A few moments' Googling produced the probable origin of the anecdote, and a different interpretation: that the African viewers were in fact joking, but were misinterpreted by colonialist observers predisposed to think them primitive and visually illiterate. James Burns, a historian of African culture traces it to a colonial film maker William Sellers.
“After the war, when the magazine Colonial Development reported on the work of the Colonial Film Unit in Africa, it managed to squeeze two of Sellers’ stories into the article’s first paragraph.Burns goes on to suggest an alternative interpretation:
‘On one occasion, during the showing of a serious instructional film in Nigeria, the audience was unaccountably rocked with laughter. It was afterwards discovered that the behaviour of a white hen that had strolled into the picture had distracted attention from the main purpose of the film. A film on malaria being shown to a bush audience made little impact because at one point a greatly enlarged picture of a mosquito filled the screen so that its structure could be explained. The audience declared that there was no reason to fear the tiny mosquitoes they knew, which were quite different from the huge and terrifying creature they saw on the screen.’
George Pearson, who became the Colonial Office’s chief film maker in 1939, related the story in an article he published in 1949. ‘The reaction among the natives was ruinous to the film purpose, for they said there would be no need for them to worry about the little mosquitoes they knew; those in the film were enormous and terrible things quite different from anything in their country!’ Pearson then explained the obvious lesson: ‘What had been overlooked was the complete ignorance of the primitive mind and magnification’. Pearson could not resist retelling it a decade later in his autobiography. The story lives on in Southern African today. The historian Tim Burke found it circulating among White professionals in the advertising industry in Zimbabwe in 1991.”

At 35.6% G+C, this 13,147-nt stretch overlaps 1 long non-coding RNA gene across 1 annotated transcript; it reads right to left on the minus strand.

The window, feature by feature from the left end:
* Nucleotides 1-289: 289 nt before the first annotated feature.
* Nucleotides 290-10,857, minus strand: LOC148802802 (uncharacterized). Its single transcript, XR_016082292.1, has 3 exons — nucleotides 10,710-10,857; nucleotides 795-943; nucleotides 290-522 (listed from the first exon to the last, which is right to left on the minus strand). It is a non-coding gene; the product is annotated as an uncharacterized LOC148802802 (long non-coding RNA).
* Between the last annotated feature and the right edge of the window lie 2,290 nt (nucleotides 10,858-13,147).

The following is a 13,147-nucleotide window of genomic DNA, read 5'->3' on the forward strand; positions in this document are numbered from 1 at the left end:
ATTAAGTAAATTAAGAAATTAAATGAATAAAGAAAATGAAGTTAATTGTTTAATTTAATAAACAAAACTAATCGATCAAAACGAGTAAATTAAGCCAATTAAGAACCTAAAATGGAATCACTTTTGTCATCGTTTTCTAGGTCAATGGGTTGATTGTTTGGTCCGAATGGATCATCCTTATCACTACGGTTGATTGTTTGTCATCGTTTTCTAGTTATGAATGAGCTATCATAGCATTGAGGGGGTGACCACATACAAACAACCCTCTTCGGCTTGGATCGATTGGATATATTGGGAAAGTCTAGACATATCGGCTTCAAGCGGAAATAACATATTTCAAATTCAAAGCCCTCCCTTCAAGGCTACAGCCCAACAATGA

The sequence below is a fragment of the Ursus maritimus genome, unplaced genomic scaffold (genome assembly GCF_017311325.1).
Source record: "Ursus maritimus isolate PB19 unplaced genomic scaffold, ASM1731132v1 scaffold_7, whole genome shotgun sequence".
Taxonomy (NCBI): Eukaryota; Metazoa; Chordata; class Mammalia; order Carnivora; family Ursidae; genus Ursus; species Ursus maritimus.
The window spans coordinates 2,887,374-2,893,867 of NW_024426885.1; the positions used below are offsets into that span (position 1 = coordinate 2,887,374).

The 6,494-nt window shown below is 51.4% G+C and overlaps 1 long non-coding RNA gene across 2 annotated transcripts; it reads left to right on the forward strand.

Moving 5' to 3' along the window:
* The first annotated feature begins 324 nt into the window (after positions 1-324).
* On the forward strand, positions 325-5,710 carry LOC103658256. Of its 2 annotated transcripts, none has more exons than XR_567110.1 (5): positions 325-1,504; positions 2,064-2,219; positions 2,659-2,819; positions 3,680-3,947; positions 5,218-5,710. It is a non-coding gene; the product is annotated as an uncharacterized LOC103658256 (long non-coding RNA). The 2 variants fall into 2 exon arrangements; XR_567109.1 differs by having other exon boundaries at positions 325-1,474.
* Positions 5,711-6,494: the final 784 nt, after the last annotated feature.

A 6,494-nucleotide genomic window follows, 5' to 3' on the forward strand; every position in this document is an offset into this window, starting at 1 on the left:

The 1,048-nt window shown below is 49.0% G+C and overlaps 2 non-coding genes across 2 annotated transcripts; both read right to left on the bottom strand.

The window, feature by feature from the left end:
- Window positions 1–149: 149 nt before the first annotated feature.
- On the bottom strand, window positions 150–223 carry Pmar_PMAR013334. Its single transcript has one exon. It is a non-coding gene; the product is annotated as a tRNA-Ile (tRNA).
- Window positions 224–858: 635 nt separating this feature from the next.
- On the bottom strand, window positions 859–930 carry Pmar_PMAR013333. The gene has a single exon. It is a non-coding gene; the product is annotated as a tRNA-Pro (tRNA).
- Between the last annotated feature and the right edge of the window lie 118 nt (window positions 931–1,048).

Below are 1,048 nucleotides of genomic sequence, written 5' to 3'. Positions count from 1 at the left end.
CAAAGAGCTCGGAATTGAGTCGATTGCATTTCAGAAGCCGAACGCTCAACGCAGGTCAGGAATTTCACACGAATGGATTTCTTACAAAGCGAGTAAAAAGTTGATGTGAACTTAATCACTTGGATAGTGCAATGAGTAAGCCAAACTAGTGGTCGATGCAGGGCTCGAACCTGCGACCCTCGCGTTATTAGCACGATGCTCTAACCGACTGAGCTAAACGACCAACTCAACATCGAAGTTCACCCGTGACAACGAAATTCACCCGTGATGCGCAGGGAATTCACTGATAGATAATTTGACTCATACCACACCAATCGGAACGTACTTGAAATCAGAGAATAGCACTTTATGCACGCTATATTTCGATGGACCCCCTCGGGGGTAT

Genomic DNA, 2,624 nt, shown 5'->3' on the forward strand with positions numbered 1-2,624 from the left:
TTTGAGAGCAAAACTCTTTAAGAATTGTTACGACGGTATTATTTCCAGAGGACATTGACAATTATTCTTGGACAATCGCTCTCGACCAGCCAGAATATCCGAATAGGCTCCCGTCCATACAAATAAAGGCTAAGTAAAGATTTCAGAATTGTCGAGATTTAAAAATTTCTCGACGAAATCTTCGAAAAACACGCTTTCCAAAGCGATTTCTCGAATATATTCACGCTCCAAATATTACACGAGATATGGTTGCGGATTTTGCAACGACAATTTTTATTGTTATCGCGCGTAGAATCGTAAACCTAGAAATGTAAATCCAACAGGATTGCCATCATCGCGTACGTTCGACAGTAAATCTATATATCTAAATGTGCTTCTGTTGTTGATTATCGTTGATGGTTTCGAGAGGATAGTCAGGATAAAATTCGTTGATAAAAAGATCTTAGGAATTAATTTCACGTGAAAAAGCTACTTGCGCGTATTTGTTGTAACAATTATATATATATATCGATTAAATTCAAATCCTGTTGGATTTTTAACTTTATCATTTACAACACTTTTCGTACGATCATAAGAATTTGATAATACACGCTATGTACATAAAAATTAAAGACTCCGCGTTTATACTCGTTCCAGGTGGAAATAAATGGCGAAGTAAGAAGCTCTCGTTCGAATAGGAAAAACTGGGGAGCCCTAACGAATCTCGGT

“One’s first impression is that these stories are apocryphal, particularly since the specifics of the incidents are rarely given. And if true they are certainly open to alternative interpretations. Megan Vaughan, in discussing the reaction of the audience to the mosquito on the screen, pointed out that Sellers and his successors never considered that such comments might have been meant ironically. My own experience in Zimbabwe suggests the likelihood of this possibility. Two separate former mobile cinema operators of the Rhodesian Information Service recounted to me their experiences showing rural people films explaining the lifecycle of a new strain of maize. The use of time-lapse photography inspired members of two separate audiences to ask ‘Why does our government not give us this maize which grows so fast?’ Both informants related this story as evidence of the credulity of their audiences. However, when I told a third retired cinema operator this story he merely laughed: ‘Did they not realise the people were only joking?’.”James Burns (2000) Watching Africans Watch Films: theories of spectatorship in British Colonial Africa, Historical Journal of Film, Radio and Television, 20: 2, 197 – 211
William Sellers (1941) The production of films for primitive people, Overseas Education: A Journal of Educational Experiment and Research in Tropical and Sub-Tropical Areas, (October 1941), p. 221.